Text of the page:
Wanted: Texas Workers
This lesson plan was written for grades 3–5.
- discover the various industries prevalent in nineteenth-century Texas cities;
- understand the resources required to perform various occupations;
- examine how geographic areas contribute to the development of certain industries in Texas;
- write a letter applying for a job in a nineteenth-century Texas city.
Materials needed are:
- classroom Internet access;
- bird’s-eye views of Texas cities projected for the class to see;
- colored pencils and/or markers, scissors, and tape;
- large map of Texas showing the cities featured in the bird’s-eye views;
- paper and pencils for each student.
Note: Those without classroom Internet access may use the poster of the 1891 Fort Worth view to complete portions of this lesson. The poster is available through the Amon Carter Museum’s Teaching Resource Center.
Note: Step two works best when students have access to a computer lab.
1. Explain that as Texas cities grew in the nineteenth century, there were a variety of jobs that helped the cities’ economies grow.
2. Divide the class into groups, directing each group to look at a different bird’s-eye view from the same year. This activity works best when cities are selected across the state. (The following years have three or more views: 1873, 1881, 1883, 1886, 1887, 1890, 1891, and 1892).
Have students look closely at their views, locating the types of jobs available to the city’s residents. (Possible answers include jobs with the railroad, shipping, and in factories, as well as shopkeepers, teachers, ministers, cattle raisers, and farmers.) Have students consider the answers to the following questions:
- What types of jobs are available in this city?
- Which jobs are most widespread?
- What resources are needed to do these jobs?
- Why might these jobs be the most widespread in this city?
3. Working with their groups, have students select two industries that they feel are most prevalent in their cities and design a symbol for each of the industries. (For example, railroad jobs might be symbolized by a train, or the job of teaching with a book or apple.) Students should draw their symbols on an 8 ½-by-11-inch sheet of paper and cut them out.
4. Display the map of Texas in your classroom, and have each group locate their city on the map and tape their two main industries near the city. Each group should present their answers to the questions in step two.
5. As a class, discuss why certain jobs are more prevalent in certain areas and which cities have a greater variety of jobs.
6. Have students look at the map of Texas with the symbols and decide which city they would want to live in based on what they would like to do as a career. Have them write a letter applying for a position in this career. They should describe the skills they possess that would make them a good candidate, indicate why they are drawn to the job, and how living in that city would help them do this job.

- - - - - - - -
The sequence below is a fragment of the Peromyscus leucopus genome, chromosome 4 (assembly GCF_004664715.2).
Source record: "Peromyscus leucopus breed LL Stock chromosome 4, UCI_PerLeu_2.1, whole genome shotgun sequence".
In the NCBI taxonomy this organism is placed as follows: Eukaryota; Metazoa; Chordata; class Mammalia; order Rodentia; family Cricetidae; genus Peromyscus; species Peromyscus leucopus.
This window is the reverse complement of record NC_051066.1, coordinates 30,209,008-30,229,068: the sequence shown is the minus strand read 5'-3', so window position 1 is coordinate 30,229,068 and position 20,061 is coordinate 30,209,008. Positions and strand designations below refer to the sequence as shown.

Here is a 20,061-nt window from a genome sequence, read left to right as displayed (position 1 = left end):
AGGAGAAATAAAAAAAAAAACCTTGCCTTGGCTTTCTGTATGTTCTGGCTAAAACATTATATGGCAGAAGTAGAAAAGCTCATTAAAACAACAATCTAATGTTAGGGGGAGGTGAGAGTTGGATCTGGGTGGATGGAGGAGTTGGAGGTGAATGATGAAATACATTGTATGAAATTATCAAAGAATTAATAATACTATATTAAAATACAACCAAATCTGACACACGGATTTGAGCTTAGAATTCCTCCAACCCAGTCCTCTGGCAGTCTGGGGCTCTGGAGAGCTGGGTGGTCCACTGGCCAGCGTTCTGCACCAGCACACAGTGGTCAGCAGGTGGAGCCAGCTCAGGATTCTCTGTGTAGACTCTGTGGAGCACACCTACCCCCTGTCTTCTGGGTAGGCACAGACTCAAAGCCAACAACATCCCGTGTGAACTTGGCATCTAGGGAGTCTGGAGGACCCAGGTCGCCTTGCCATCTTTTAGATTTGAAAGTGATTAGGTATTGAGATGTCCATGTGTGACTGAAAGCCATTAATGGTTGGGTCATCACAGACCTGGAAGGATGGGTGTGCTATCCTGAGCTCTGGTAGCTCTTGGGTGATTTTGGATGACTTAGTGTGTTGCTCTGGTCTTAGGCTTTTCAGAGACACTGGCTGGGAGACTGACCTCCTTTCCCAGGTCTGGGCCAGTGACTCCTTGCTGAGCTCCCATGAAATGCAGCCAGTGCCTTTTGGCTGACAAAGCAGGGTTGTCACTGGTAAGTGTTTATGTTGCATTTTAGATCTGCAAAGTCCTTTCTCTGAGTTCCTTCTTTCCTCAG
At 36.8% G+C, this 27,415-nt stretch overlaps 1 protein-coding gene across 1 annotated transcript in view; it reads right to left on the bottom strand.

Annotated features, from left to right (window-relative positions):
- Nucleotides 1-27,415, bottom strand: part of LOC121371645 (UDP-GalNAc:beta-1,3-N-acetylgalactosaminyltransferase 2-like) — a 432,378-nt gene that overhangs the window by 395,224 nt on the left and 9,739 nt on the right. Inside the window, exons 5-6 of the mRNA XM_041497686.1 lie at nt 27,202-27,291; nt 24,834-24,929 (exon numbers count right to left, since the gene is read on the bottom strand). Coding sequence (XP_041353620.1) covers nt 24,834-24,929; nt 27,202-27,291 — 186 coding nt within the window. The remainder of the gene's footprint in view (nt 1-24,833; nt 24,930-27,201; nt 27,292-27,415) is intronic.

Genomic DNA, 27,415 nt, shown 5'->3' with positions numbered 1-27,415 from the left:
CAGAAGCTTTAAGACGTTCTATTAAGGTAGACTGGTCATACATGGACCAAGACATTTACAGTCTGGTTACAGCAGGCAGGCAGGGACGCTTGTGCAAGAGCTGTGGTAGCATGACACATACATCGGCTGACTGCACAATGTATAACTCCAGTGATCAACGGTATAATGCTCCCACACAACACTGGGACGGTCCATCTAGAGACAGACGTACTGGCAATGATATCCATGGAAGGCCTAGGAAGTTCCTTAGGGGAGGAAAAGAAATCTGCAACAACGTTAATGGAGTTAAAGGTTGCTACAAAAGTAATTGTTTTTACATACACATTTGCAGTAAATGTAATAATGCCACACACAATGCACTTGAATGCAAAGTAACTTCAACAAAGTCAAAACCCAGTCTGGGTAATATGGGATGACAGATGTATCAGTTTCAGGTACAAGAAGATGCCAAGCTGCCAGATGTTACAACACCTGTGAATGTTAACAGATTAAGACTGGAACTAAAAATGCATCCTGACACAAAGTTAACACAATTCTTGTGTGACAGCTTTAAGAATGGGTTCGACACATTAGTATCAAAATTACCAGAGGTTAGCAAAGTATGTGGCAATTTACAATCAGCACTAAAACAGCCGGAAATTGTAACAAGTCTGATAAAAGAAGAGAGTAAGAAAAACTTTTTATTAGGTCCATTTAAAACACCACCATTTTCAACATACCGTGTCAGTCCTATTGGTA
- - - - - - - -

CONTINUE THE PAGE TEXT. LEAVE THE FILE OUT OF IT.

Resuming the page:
- 3.16E interpret and create visuals including graphs, charts, tables, timelines, illustrations, and maps
- 3.17A express ideas orally based on knowledge and experiences
- 3.18B use a decision-making process to identify a situation that requires a decision, gather information, identify options, predict consequences, and take action to implement a decision
- 4.7A describe a variety of regions in Texas and the Western Hemisphere such as political, population, and economic regions that result from patterns of human activity
- 4.13B explain how geographic factors have influenced the location of economic activities in Texas
- 4.24B use a decision-making process to identify a situation that requires a decision, gather information, identify options, predict consequences, and take action to implement a decision
- 5.14A analyze how people in different parts of the United States earn a living, past and present
- 5.14B identify and explain how geographic factors have influenced the location of economic activities in the U.S.
- 5.27B use a decision-making process to identify a situation that requires a decision, gather information, identify options, predict consequences, and take action to implement a decision
- 3.1D listen critically to interpret and evaluate
- 3.14C write to communicate with a variety of audiences
- 3.20B record his/her own knowledge of a topic in a variety of ways such as by drawing pictures, making lists, and showing connections among ideas
- 4.1C understand the major ideas and supporting evidence in spoken messages
- 4.15B write to influence such as to persuade, argue, and request
- 4.25A select, organize, or produce visuals to complement and extend meanings
- 5.15B write to influence such as to persuade, argue, and request
- 5.1C understand the major ideas and supporting evidence in spoken messages
- 5.25A select, organize, or produce visuals to complement and extend meanings
This lesson plan was created by the Education Department of the Amon Carter Museum, Fort Worth, Texas, to accompany the Texas Bird’s-Eye Views Web site and was made possible by a generous grant from Burlington Northern Santa Fe Foundation representing BNSF Railway Company.